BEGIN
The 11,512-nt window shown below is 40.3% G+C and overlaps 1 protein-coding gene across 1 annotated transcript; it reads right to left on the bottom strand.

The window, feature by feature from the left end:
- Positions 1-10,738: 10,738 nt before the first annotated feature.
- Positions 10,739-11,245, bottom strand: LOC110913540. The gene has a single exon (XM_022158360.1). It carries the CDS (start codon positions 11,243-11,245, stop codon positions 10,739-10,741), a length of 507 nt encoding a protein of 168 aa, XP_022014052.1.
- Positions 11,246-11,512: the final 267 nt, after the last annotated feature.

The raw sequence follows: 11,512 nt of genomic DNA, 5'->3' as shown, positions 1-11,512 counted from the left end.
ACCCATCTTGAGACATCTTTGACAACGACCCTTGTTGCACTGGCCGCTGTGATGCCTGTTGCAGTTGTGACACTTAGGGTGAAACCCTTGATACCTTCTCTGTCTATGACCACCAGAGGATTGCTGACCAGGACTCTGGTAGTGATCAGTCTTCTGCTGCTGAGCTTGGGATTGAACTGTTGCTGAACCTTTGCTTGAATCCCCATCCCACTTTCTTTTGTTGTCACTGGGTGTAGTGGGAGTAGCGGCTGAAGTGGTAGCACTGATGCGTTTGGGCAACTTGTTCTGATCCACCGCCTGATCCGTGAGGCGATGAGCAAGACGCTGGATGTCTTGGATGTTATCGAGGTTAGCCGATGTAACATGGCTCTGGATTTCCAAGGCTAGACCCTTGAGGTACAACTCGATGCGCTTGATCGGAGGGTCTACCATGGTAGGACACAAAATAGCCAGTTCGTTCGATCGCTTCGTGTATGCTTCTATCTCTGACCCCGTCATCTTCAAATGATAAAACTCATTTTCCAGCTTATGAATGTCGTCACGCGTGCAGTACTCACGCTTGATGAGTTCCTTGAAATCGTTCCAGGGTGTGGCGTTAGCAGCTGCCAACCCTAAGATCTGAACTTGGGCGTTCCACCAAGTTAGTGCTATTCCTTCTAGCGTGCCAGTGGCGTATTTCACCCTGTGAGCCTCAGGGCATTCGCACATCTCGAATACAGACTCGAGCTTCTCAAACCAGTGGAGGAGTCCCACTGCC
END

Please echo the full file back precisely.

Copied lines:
The 11,512-nt window shown below is 40.3% G+C and overlaps 1 protein-coding gene across 1 annotated transcript; it reads right to left on the bottom strand.

The window, feature by feature from the left end:
- Positions 1-10,738: 10,738 nt before the first annotated feature.
- Positions 10,739-11,245, bottom strand: LOC110913540. The gene has a single exon (XM_022158360.1). It carries the CDS (start codon positions 11,243-11,245, stop codon positions 10,739-10,741), a length of 507 nt encoding a protein of 168 aa, XP_022014052.1.
- Positions 11,246-11,512: the final 267 nt, after the last annotated feature.

The raw sequence follows: 11,512 nt of genomic DNA, 5'->3' as shown, positions 1-11,512 counted from the left end.
ACCCATCTTGAGACATCTTTGACAACGACCCTTGTTGCACTGGCCGCTGTGATGCCTGTTGCAGTTGTGACACTTAGGGTGAAACCCTTGATACCTTCTCTGTCTATGACCACCAGAGGATTGCTGACCAGGACTCTGGTAGTGATCAGTCTTCTGCTGCTGAGCTTGGGATTGAACTGTTGCTGAACCTTTGCTTGAATCCCCATCCCACTTTCTTTTGTTGTCACTGGGTGTAGTGGGAGTAGCGGCTGAAGTGGTAGCACTGATGCGTTTGGGCAACTTGTTCTGATCCACCGCCTGATCCGTGAGGCGATGAGCAAGACGCTGGATGTCTTGGATGTTATCGAGGTTAGCCGATGTAACATGGCTCTGGATTTCCAAGGCTAGACCCTTGAGGTACAACTCGATGCGCTTGATCGGAGGGTCTACCATGGTAGGACACAAAATAGCCAGTTCGTTCGATCGCTTCGTGTATGCTTCTATCTCTGACCCCGTCATCTTCAAATGATAAAACTCATTTTCCAGCTTATGAATGTCGTCACGCGTGCAGTACTCACGCTTGATGAGTTCCTTGAAATCGTTCCAGGGTGTGGCGTTAGCAGCTGCCAACCCTAAGATCTGAACTTGGGCGTTCCACCAAGTTAGTGCTATTCCTTCTAGCGTGCCAGTGGCGTATTTCACCCTGTGAGCCTCAGGGCATTCGCACATCTCGAATACAGACTCGAGCTTCTCAAACCAGTGGAGGAGTCCCACTGCC